This opinion will be unpublished and
may not be cited except as provided by
Minn. Stat. § 480A.08, subd. 3 (2006).
IN COURT OF APPEALS
State of Minnesota,
Richard Herbert Hamman,
Filed August 14, 2007
Clay County District Court
File No. K7-05-78
Swanson, Attorney General, Tibor M. Gallo, Assistant Attorney General, 1800
Bremer Tower, 445 Minnesota Street, St. Paul,
Brian J. Melton, Clay County Attorney, 807 North 11th Street, P.O. Box 820, Moorhead, MN 56561 (for respondent)
Stuart, State Public Defender, Susan J. Andrews, Assistant Public Defender,
Considered and decided by Ross, Presiding Judge; Peterson, Judge; and Shumaker, Judge.
U N P U B L I S H E D O P I N I O N
In this appeal from a conviction of fourth-degree criminal sexual conduct, appellant argues that the evidence was insufficient to prove beyond a reasonable doubt that he touched the victim with sexual or aggressive intent. We affirm.
Thirteen-year-old M.P. was babysitting her younger brother and sisters when appellant Richard Herbert Hamman knocked on the door to M.P.’s house sometime between 8:00 and 9:00 p.m. Appellant was M.P.’s neighbor, and his son was friends with M.P.’s younger brother. M.P. testified that when she opened the door, appellant began grabbing her chest and her crotch with his hand. Appellant was talking about God and told M.P. that she “should save [her] body for [God] and [her] virginity.” M.P. said “don’t,” pushed appellant way, and shut and locked the door.
M.P. then called her friend T.V. and asked her to come over because M.P. was scared to be alone. While T.V. and M.P. were in the house, the telephone rang, and the caller ID indicated that the call was coming from appellant’s residence. T.V. answered the telephone, and when the man on the telephone asked to talk to M.P., T.V. told him that M.P. was sleeping. The telephone rang again a short time later, and the caller ID again indicated that the call was coming from appellant’s residence. T.V. answered and again told the man on the telephone that M.P. was sleeping. When a third call came from appellant’s residence, T.V. answered and hung up before the caller could say anything. After the third telephone call, appellant’s son appeared at M.P.’s door. T.V. answered the door, and when the boy asked if could see M.P. outside, T.V. told him no. T.V. shut the door, and the boy went away. After the boy left, M.P. called her mother at work. M.P.’s mother came home from work, and T.V.’s mother came to M.P.’s home with a friend. After discussing the situation, they called the police.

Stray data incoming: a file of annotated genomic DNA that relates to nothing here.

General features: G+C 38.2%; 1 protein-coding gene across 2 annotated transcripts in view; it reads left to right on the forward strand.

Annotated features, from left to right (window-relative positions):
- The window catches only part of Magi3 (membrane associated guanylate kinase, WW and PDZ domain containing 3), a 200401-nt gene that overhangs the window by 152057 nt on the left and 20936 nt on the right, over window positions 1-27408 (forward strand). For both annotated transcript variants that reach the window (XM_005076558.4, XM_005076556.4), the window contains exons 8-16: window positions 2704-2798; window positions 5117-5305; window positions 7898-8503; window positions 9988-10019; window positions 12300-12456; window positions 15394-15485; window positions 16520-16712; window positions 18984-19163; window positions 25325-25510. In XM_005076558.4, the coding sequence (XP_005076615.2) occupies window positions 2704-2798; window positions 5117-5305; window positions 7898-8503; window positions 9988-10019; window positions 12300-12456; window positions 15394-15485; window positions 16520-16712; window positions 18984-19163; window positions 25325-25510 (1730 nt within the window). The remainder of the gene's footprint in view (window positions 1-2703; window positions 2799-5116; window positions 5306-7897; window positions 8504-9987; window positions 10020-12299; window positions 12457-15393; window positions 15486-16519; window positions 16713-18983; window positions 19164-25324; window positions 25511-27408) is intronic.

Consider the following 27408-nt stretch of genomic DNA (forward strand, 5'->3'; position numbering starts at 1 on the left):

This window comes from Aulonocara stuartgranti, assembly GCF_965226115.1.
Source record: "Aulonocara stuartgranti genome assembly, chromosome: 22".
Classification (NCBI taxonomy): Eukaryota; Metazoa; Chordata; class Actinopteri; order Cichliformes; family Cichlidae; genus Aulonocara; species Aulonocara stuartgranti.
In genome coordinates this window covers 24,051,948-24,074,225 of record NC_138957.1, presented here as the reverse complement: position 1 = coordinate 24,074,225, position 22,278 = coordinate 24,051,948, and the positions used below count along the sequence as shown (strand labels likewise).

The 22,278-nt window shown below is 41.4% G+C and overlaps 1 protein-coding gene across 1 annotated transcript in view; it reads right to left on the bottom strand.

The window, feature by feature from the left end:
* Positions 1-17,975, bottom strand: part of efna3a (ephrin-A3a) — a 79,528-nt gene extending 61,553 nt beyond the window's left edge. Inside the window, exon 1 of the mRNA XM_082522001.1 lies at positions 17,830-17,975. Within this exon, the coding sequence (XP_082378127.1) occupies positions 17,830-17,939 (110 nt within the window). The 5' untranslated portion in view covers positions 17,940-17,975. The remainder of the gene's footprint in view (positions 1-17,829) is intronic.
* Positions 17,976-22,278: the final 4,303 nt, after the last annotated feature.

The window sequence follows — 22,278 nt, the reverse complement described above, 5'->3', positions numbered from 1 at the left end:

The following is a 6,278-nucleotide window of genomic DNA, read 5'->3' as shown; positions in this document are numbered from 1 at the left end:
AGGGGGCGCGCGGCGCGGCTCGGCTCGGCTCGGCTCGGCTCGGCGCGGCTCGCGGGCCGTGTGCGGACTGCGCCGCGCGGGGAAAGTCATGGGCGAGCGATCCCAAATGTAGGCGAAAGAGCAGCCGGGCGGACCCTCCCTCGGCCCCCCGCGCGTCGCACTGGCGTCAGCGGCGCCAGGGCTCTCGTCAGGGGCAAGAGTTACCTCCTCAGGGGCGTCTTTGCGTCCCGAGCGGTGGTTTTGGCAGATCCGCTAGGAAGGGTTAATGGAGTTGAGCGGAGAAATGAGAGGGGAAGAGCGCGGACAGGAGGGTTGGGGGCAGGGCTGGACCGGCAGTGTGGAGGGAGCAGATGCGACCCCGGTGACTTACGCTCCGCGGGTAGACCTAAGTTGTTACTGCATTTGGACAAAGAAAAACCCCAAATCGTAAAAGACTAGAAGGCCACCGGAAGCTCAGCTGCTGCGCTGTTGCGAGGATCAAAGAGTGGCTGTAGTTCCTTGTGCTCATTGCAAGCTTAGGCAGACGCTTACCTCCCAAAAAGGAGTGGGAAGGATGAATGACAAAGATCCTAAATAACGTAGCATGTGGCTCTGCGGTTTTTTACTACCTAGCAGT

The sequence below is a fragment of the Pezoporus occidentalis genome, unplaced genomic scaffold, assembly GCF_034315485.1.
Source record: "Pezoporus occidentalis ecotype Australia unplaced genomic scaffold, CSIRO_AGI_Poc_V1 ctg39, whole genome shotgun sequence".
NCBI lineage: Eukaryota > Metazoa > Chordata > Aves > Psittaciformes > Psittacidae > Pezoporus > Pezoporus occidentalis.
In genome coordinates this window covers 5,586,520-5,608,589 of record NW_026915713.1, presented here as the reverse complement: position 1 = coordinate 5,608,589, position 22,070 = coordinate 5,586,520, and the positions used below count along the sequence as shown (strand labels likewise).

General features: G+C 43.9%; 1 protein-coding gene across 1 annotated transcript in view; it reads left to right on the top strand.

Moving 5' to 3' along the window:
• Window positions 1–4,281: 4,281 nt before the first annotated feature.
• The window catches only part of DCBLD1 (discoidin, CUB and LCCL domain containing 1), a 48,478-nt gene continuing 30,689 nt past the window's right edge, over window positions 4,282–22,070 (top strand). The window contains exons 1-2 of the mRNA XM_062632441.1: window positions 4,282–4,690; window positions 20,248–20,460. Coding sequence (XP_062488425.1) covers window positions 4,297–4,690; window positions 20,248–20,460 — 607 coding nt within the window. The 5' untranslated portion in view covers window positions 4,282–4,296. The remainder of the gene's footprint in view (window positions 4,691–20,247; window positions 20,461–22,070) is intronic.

Appellant was charged with fourth-degree criminal sexual conduct, in violation of Minn. Stat. § 609.345, subds. 1(b), 2 (2004). After a court trial, appellant was found guilty and sentenced. Execution of his sentence was stayed, and appellant was placed on probation for ten years. This appeal follows.
D E C I S I O N
state must prove “beyond a reasonable doubt all of the essential elements of
the crime with which the defendant is charged.”
State v. Ewing, 250
A person who engages in sexual contact with another person is guilty of criminal sexual conduct in the fourth degree if any of the following circumstances exists: . . .
(b) the complainant is at least 13 but less than 16 years of age and the actor is more than 48 months older than the complainant or in a position of authority over the complainant. Consent by the complainant to the act is not a defense. In any such case, it shall be an affirmative defense which must be proved by a preponderance of the evidence that the actor believes the complainant to be 16 years of age or older[.]
Minn. Stat. § 609.345, subd. 1(b) (2004). “Sexual contact” includes “the intentional touching by the actor of the complainant’s intimate parts” or “the touching of the clothing covering the immediate area of the intimate parts” committed with sexual or aggressive intent. Minn. Stat. § 609.341, subd. 11(a)(i), (iv) (2004).
Appellant argues that the evidence was insufficient to support his conviction because the state failed to prove beyond a reasonable doubt that appellant acted with sexual or aggressive intent when he touched M.P. over her clothing. Appellant contends that although the district court found that he touched M.P.’s intimate parts, the court never specifically found that the touching was motivated by sexual or aggressive intent and a finding of sexual or aggressive intent cannot be inferred from the record.
a case tried without a jury, “[i]f the court omits a finding on any issue of
fact essential to sustain the general finding, it shall be deemed to have made
a finding consistent with the general finding.”
construing statutes, this court construes words “according to their common and
In a pro se supplemental brief, appellant makes arguments that are not supported by evidence in the record. These arguments do not establish a basis for reversing appellant’s conviction.
 The touching must also be
committed “without the complainant’s consent, except in those cases where
consent is not a defense.” Minn. Stat. §
609.341, subd. 11(a) (2004). Because the
touching occurred when M.P. was 13 years old, consent is not a defense.
 Following trial, the district court issued written findings of fact and conclusions of law in which the court concluded that the state “met its burden of proof beyond a reasonable doubt that . . . [appellant] did engage in sexual contact with another person and that person was at least 13, but less than 16 years of age, and the actor was more than 48 months older than the complainant.” But because appellant had asserted a mental-illness defense, the court did not find appellant guilty and, instead, ordered that the matter proceed to trial on the mental-illness defense in accordance with Minn. R. Crim. P. 20.02. Following further proceedings, the district court found appellant guilty.